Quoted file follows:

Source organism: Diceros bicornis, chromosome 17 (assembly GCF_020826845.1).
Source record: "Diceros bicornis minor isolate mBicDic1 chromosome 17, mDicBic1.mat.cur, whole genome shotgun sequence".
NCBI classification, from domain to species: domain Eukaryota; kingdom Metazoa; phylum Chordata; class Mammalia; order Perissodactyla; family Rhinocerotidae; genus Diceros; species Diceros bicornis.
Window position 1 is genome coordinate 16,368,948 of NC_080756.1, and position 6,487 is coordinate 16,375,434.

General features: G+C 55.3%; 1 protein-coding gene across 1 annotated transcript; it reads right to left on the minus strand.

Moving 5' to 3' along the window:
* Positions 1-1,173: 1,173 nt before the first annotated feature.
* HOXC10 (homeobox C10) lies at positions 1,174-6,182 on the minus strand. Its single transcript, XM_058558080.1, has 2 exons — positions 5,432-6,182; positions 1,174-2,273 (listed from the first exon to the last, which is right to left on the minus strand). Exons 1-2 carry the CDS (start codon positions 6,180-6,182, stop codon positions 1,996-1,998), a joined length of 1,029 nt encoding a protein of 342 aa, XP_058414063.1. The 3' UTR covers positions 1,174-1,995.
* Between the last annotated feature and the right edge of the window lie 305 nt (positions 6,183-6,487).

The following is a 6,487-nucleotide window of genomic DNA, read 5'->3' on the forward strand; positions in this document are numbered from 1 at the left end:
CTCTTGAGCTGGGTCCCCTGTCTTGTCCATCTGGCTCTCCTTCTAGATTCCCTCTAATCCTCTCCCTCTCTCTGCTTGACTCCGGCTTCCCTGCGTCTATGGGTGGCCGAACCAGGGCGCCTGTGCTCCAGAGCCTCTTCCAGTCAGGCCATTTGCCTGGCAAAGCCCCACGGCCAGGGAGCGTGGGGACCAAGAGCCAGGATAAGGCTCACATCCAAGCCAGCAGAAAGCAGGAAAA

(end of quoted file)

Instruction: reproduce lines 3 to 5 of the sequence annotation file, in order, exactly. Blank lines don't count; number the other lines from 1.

NCBI classification, from domain to species: domain Eukaryota; kingdom Metazoa; phylum Chordata; class Mammalia; order Perissodactyla; family Rhinocerotidae; genus Diceros; species Diceros bicornis.
Window position 1 is genome coordinate 16,368,948 of NC_080756.1, and position 6,487 is coordinate 16,375,434.

General features: G+C 55.3%; 1 protein-coding gene across 1 annotated transcript; it reads right to left on the minus strand.